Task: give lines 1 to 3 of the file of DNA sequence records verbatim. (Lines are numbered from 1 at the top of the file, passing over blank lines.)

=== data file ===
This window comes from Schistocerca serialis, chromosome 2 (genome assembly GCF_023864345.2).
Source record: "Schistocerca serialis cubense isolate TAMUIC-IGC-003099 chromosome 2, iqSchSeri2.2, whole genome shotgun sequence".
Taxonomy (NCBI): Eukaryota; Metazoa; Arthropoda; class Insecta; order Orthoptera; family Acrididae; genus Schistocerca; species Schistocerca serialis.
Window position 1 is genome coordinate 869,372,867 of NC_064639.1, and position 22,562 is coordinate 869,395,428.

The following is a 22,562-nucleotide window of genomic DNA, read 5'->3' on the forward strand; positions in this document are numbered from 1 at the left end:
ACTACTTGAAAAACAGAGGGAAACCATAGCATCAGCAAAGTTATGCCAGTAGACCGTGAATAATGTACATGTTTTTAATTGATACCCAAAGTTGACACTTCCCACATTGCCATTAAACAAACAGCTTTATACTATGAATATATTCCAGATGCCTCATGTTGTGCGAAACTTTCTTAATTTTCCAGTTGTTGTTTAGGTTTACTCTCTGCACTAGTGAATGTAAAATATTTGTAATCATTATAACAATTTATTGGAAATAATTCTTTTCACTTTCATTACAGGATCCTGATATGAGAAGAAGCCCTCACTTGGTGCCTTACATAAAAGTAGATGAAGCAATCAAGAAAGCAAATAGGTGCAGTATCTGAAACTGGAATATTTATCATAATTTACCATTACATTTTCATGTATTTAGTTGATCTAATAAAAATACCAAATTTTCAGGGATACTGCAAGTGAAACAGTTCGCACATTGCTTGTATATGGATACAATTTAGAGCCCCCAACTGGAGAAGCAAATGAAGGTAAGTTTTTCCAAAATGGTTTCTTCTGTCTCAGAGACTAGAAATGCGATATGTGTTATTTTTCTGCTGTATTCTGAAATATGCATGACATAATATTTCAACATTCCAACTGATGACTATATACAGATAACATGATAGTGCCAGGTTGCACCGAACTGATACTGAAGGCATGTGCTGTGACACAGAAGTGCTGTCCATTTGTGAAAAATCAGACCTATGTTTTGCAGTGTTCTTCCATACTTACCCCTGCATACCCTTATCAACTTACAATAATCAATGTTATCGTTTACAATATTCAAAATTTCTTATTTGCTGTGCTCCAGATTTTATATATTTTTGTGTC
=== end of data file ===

This window comes from Schistocerca serialis, chromosome 2 (genome assembly GCF_023864345.2).
Source record: "Schistocerca serialis cubense isolate TAMUIC-IGC-003099 chromosome 2, iqSchSeri2.2, whole genome shotgun sequence".
Taxonomy (NCBI): Eukaryota; Metazoa; Arthropoda; class Insecta; order Orthoptera; family Acrididae; genus Schistocerca; species Schistocerca serialis.